The Associated Press-NORC Center for Public Affairs Research

The Intersection of Insight and Journalism

Views of the National Economy are Clouded by Personal Finance and Employment Concerns

Issue Brief


Few Americans think the economy has bounced back substantially from the financial crisis of 2008 and the recession that immediately followed. In a recent poll conducted by The Associated Press-NORC Center for Public Affairs Research, 6 in 10 regard the condition of the national economy as poor, and less than a quarter expect to see improvement over the next year.

According to a report released by the White House in February, unemployment is falling, wages are growing, and consumer confidence is on the rise. [1] So why does the public have such a gloomy view of the economy?


While Americans are more upbeat about their own finances than the national economy, most workers, particularly those with lower incomes, report stagnant wages in recent years. Few are confident they could find new employment if necessary. And Americans have little confidence in their ability to retire on their own schedule.

The White House's economic report acknowledges some forces are causing disaffection among American workers, particularly those on the lower end of the income scale. Lower-income Americans are the least likely to say the economy has recovered, according to the AP-NORC poll. They are also more inclined to express concern about unemployment and reduced wages, and they feel very little security about their ability to retire.

The nationwide poll of 1,008 adults used the AmeriSpeak® Omnibus, a monthly multi-client survey using NORC at the University of Chicago's probability‑based panel. Interviews were conducted between April 14 and 18, 2016, online and using landlines and cellphones.

Some of the poll's key findings are:

  • Most Americans, 57 percent, describe the national economy as poor and only 23 percent think it will improve over the next year.
  • The public does not believe the economy has been restored since the financial crisis of 2008. Only 22 percent of people say the economy has mostly or completely recovered from the recession. 
  • More affluent Americans are inclined to have a rosier view of the economy, while those with lower incomes tend to be more doubtful. Two-thirds of people with annual household incomes over $100,000 say the economy is at least halfway back from the recession, while half of those with incomes under $30,000 say there has been little or no recovery.
  • In general, Americans are more positive about their own finances with 66 percent describing them as good. 
  • However, most employed Americans have not seen a salary increase in recent years. Forty-six percent say their pay has stayed the same and 16 percent have experienced pay cuts. 
  • Only 28 percent of adults have confidence they would be able to find equal or better employment if they left their current position.
  • Few workers expect to have enough savings to retire on their own timetable. About half, 54 percent, have little or no confidence that investments will enable them to retire when they want to leave the workplace.
  • Two-thirds of Americans would have trouble immediately paying an unanticipated bill of $1,000. Eleven percent say they would not be able to pay an unexpected bill of $1,000 at all and another 45 percent report they would need to borrow money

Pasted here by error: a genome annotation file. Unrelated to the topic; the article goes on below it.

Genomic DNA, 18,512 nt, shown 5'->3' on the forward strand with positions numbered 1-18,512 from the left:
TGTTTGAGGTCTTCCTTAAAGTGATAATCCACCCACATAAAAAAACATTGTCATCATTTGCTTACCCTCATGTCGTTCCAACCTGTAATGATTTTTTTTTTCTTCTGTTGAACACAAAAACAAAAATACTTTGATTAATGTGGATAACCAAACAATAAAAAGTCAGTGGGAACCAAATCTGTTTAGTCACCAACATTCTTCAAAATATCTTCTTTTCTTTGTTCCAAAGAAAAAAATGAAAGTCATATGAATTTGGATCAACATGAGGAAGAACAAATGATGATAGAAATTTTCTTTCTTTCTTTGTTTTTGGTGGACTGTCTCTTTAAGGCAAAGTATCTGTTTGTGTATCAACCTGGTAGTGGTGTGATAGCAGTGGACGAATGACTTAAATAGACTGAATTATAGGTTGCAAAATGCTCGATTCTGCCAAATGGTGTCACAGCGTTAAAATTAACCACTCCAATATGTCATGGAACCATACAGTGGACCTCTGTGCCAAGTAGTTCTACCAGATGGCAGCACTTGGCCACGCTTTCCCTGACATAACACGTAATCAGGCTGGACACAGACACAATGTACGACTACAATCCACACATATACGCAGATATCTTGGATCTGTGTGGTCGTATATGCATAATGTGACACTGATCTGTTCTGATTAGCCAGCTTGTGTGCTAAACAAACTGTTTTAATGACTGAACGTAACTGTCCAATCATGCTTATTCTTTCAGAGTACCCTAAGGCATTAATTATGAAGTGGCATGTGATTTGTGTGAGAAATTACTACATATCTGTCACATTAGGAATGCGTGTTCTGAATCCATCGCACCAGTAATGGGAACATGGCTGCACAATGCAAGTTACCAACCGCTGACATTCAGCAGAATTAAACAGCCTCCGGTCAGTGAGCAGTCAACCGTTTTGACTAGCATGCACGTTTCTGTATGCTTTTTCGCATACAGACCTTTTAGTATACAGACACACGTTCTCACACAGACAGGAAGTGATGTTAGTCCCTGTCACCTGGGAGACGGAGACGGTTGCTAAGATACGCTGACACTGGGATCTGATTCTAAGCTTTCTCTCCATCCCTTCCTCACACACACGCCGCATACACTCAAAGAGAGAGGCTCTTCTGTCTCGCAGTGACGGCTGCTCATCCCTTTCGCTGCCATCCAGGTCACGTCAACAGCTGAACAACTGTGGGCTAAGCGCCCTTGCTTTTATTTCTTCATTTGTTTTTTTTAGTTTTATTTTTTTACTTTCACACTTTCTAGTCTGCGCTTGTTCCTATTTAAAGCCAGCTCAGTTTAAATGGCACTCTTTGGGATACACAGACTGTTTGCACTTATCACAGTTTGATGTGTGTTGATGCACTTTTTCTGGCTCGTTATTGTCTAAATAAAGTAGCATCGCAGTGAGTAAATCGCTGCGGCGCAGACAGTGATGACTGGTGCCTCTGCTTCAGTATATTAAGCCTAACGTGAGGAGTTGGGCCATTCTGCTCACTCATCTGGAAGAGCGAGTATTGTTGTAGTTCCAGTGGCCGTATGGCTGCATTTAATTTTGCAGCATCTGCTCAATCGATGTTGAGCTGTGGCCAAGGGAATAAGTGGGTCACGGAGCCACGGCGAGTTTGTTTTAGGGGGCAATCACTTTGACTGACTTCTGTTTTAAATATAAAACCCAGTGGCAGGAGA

Most Americans Regard The Economy As Poor And Many Feel That The Economy Is Still Recovering From Recession.

Overall, 42 percent say the national economy is good and 57 percent say it is poor. Twenty-three percent say they anticipate that the economy will improve over the coming year, 28 percent say it will decline, and 49 percent say it will stay the same.

Of those who expect the country's economic condition to stay the same, just 13 percent say it is already in good shape, and 86 percent say it is in poor condition.

Few Americans say the national economy has recovered from the 2008 financial crisis and the Great Recession. Four in 10 say the economy has recovered only a little or not at all, and another third say it is about halfway there. And just under a quarter of people regard the economy as mostly or completely recovered from the recession.


Fifty-nine percent of those who say the economy is currently in bad shape say there has been little or no recovery from the recession, about three times as many who say the economy is in good shape (20 percent).

Further, lower-income Americans are the most likely to perceive the slow recovery. Almost half of those with household incomes under $30,000 a year report that the national economy has not recovered much at all from the recession, compared to just over a third of those with incomes over $100,000 a year (49 percent vs. 35 percent).

Americans Are More Positive About Their Own Finances, Though Many Have Not Experienced A Salary Bump Recently.

Two-thirds of Americans say their family's economic position is good, while one-third say they are not doing so well. Forty-three percent anticipate that their financial situation will improve over the next year, 50 percent say their situation will remain the same, and 6 percent expect to see decline in their household's fortunes. 


Though a majority of Americans say their personal financial situation is good, those with annual household incomes under $50,000 are less positive about their finances than those with higher incomes (59 percent vs. 74 percent).

Of those who expect no change in their personal finances over the next year, 1 in 3 say their current financial situation is good. And most Americans who have a negative view of their current personal financial situation do not expect things to get worse. Forty-four percent say they anticipate an improvement in their personal finances, 43 percent do not foresee any change, and 13 percent expect further deterioration.

Despite many people's optimism about their future finances, the income of most working Americans has not improved over the past five years. Of those who are currently employed, 46 percent say their salary has remained about the same and another 16 percent say their salary has actually lost ground. Thirty-two percent report their wages have made steady advances and 5 percent say their pay has increased rapidly.

At the same time, about a third of Americans are worried about the prospect of even lower wages, caused by a pay cut or a decrease in hours. And about as many are concerned about the possibility of someone in their household losing his or her job.

Along with worries about job security, many Americans have little faith in their ability to secure another position. Of those who are concerned about layoffs, half say they are not confident that they could obtain another job.

Overall, just 28 percent of employed Americans say they are very or extremely confident that they could find employment as good or better if they left their current job for any reason, while 36 percent are somewhat confident, and 35 percent are not very or not at all confident.